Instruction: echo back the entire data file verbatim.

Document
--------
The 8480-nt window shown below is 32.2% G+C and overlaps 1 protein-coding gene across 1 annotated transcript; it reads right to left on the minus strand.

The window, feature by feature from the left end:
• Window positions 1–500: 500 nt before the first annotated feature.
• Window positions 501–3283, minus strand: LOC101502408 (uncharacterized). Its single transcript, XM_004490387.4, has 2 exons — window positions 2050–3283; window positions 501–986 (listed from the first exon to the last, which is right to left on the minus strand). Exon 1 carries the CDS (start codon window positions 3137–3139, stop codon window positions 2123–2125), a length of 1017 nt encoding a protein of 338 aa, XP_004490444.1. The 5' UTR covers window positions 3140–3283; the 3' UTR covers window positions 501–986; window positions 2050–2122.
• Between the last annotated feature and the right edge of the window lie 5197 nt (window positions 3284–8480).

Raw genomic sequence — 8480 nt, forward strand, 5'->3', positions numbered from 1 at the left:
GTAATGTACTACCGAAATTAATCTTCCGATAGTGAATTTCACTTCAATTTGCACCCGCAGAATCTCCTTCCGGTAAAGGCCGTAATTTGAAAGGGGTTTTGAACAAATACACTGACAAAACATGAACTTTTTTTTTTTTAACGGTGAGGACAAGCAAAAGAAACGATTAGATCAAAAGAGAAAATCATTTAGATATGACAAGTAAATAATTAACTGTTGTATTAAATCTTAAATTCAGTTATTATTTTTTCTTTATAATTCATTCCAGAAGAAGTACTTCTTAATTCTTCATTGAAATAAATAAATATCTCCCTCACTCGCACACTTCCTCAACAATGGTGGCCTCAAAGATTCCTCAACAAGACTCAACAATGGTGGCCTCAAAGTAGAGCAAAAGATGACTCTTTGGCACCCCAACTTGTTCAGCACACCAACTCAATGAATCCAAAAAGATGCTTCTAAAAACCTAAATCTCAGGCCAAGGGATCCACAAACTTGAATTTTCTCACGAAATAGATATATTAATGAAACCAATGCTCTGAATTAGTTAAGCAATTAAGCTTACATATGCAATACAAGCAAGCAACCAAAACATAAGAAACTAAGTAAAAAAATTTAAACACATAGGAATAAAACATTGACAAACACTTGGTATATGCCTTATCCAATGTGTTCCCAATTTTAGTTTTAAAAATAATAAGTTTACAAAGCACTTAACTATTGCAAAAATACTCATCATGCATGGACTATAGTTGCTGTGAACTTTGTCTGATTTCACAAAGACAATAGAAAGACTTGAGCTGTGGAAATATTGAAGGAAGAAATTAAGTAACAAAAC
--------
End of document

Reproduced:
The 8480-nt window shown below is 32.2% G+C and overlaps 1 protein-coding gene across 1 annotated transcript; it reads right to left on the minus strand.

The window, feature by feature from the left end:
• Window positions 1–500: 500 nt before the first annotated feature.
• Window positions 501–3283, minus strand: LOC101502408 (uncharacterized). Its single transcript, XM_004490387.4, has 2 exons — window positions 2050–3283; window positions 501–986 (listed from the first exon to the last, which is right to left on the minus strand). Exon 1 carries the CDS (start codon window positions 3137–3139, stop codon window positions 2123–2125), a length of 1017 nt encoding a protein of 338 aa, XP_004490444.1. The 5' UTR covers window positions 3140–3283; the 3' UTR covers window positions 501–986; window positions 2050–2122.
• Between the last annotated feature and the right edge of the window lie 5197 nt (window positions 3284–8480).

Raw genomic sequence — 8480 nt, forward strand, 5'->3', positions numbered from 1 at the left:
GTAATGTACTACCGAAATTAATCTTCCGATAGTGAATTTCACTTCAATTTGCACCCGCAGAATCTCCTTCCGGTAAAGGCCGTAATTTGAAAGGGGTTTTGAACAAATACACTGACAAAACATGAACTTTTTTTTTTTTAACGGTGAGGACAAGCAAAAGAAACGATTAGATCAAAAGAGAAAATCATTTAGATATGACAAGTAAATAATTAACTGTTGTATTAAATCTTAAATTCAGTTATTATTTTTTCTTTATAATTCATTCCAGAAGAAGTACTTCTTAATTCTTCATTGAAATAAATAAATATCTCCCTCACTCGCACACTTCCTCAACAATGGTGGCCTCAAAGATTCCTCAACAAGACTCAACAATGGTGGCCTCAAAGTAGAGCAAAAGATGACTCTTTGGCACCCCAACTTGTTCAGCACACCAACTCAATGAATCCAAAAAGATGCTTCTAAAAACCTAAATCTCAGGCCAAGGGATCCACAAACTTGAATTTTCTCACGAAATAGATATATTAATGAAACCAATGCTCTGAATTAGTTAAGCAATTAAGCTTACATATGCAATACAAGCAAGCAACCAAAACATAAGAAACTAAGTAAAAAAATTTAAACACATAGGAATAAAACATTGACAAACACTTGGTATATGCCTTATCCAATGTGTTCCCAATTTTAGTTTTAAAAATAATAAGTTTACAAAGCACTTAACTATTGCAAAAATACTCATCATGCATGGACTATAGTTGCTGTGAACTTTGTCTGATTTCACAAAGACAATAGAAAGACTTGAGCTGTGGAAATATTGAAGGAAGAAATTAAGTAACAAAAC